Mothers. What can you say?
I don't even remember the genesis of this skirt project exactly. Did I offer to make it for my Mom (Sonia to you) or did she ask first? Who knows and at this point who cares? Somehow it was at the top of my sewing queue; I knew I had to have it completed by early December so my mother could wear it to a friend's grandson's bar mitzvah, to which (she claimed) she absolutely positively could not wear pants.
About a week ago we'd bought the fabric -- a nice quality black poly crepe and matching acetate lining -- and yesterday I dedicated most of the morning and early afternoon to making a muslin for my mother to try on when she came down to our apartment later in the day, from where we'd cab it to relatives in the East Village who host Thanksgiving every year.
I drafted the skirt myself using Dorothy Moore's Pattern Drafting and Dressmaking book. I know some of you own this book and some of you don't think it's so great, but I like it and find it easy to work with. I like that you only add the seam allowances when you cut your fabric, like a Burda pattern.
I used a pink cotton-poly sheet for my muslin, and it all came together easily.
It has four darts in front, four darts in back, and a kick pleat.
Still without waistband or side zip...
Around 3:15 pm, my Mom arrived. She tried on the muslin (top photo) and it looked good. No major changes needed. Then she tells me that the bar mitzvah is Saturday -- this Saturday. She must have told me earlier and like so many things she says, I just tuned it out.
She was spending the night and leaving the next morning (i.e., today). So in the hour before we had to leave for our holiday dinner, I hustled, cutting the black crepe and getting as far along in the project as I could. Needless to say I attended Thanksgiving unshaven.
By the time we left, it looked like this:
Obviously some pressing of darts is needed (and it's still in two pieces), but not bad for a rushed hour's work. I'd forgotten how shifty poly crepe is; it's a much more difficult fabric to sew with than a cotton-poly sheet. It's also hard to mark for things like darts. I used tailor's chalk and did the best I could. Only after I'd drawn the darts on the front panel did I realize that the fabric has a right and wrong side and I'd drawn the darts on the right (which is to say, wrong) side. So I had to wipe them off and draw them again.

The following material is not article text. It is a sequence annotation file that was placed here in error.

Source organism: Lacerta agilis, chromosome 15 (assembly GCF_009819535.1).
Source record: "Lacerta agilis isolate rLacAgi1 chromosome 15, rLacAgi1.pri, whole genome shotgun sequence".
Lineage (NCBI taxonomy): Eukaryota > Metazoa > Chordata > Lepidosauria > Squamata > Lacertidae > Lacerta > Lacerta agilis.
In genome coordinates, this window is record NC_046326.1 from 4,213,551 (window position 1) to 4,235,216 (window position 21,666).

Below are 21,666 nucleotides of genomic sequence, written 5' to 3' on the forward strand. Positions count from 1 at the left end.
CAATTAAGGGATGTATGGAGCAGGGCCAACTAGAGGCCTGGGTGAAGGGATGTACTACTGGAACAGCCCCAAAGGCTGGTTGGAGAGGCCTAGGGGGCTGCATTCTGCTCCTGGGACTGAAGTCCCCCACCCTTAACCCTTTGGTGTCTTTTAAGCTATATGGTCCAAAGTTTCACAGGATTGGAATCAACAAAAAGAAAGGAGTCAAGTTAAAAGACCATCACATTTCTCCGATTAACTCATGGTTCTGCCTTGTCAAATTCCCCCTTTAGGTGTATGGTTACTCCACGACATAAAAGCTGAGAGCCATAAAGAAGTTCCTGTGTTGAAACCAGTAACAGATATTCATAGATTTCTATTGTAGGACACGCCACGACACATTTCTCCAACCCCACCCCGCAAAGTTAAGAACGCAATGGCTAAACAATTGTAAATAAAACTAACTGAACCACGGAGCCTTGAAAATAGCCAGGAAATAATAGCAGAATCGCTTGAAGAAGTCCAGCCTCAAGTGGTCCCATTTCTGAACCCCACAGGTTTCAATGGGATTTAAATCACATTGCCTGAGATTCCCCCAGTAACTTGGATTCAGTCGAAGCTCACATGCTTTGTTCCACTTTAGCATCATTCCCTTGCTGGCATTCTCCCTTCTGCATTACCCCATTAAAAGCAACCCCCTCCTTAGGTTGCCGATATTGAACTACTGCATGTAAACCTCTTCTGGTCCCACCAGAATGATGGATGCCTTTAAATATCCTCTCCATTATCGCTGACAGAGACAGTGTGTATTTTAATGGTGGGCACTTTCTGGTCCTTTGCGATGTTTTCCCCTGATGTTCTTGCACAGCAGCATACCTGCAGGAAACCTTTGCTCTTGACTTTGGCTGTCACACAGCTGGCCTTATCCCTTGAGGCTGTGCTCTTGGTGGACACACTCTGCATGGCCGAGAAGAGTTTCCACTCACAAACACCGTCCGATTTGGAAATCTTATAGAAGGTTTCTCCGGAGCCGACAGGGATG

I hate hasty sewing.
But it would all prove unnecessary, friends!
Long story short: it became increasingly clear throughout the evening that my mother didn't want to go to this event in the first place but didn't know how to get out of it. Her knee has been bothering her more of late and she's going to have to have a knee replacement, but she didn't want to offend a close friend. Michael and I convinced her to do what she needed to do for herself and that, given that the event was her friend's grandson's bar mitzvah and she didn't even know the grandson, she wasn't going to ruin anybody's afternoon by not showing up.
Using her best phoning-in-sick-to-work voice (odd, since the excuse was a bum knee and not bronchitis, but an old habit) she did what she had to do and freed herself from an obligation.
So after I'd hustled with the poly crepe and rescheduled my mother's ride home today to give me more time to complete the skirt, lining, zipper, etc., I now no longer have to make the skirt by Saturday. And I don't intend to.
An awful lot of drama for less than a yard of poly crepe, no?
Readers, two questions:
1) Do you think women have a harder time extricating themselves from unwanted obligations than men? I mean, Michael and I were both like, If you don't want to go, don't go! This seemed like a foreign concept to her. (Then again, here I was, stuck making a skirt for my mother...)
2) Would I have had an easier time cutting my fabric and sewing my darts if I'd used wool crepe instead of poly? I'd actually looked at black wool crepe in the store, but it was thin and cheap looking.
That's it -- easy.
Hope those celebrating holidays are enjoying them and didn't overeat last night. As for the rest of you: do you ever sew for your parents? Is it a pleasure, a pain, or a little of both?
I'm a native New Yorker and sewing fanatic! I started sewing in 2009 and today make all my own clothes using vintage sewing machines and vintage patterns, in addition to sewing for private clients. Welcome to the warm and whimsical world of Male Pattern Boldness, where the conversation is sewing, style, fashion, fabric, and more!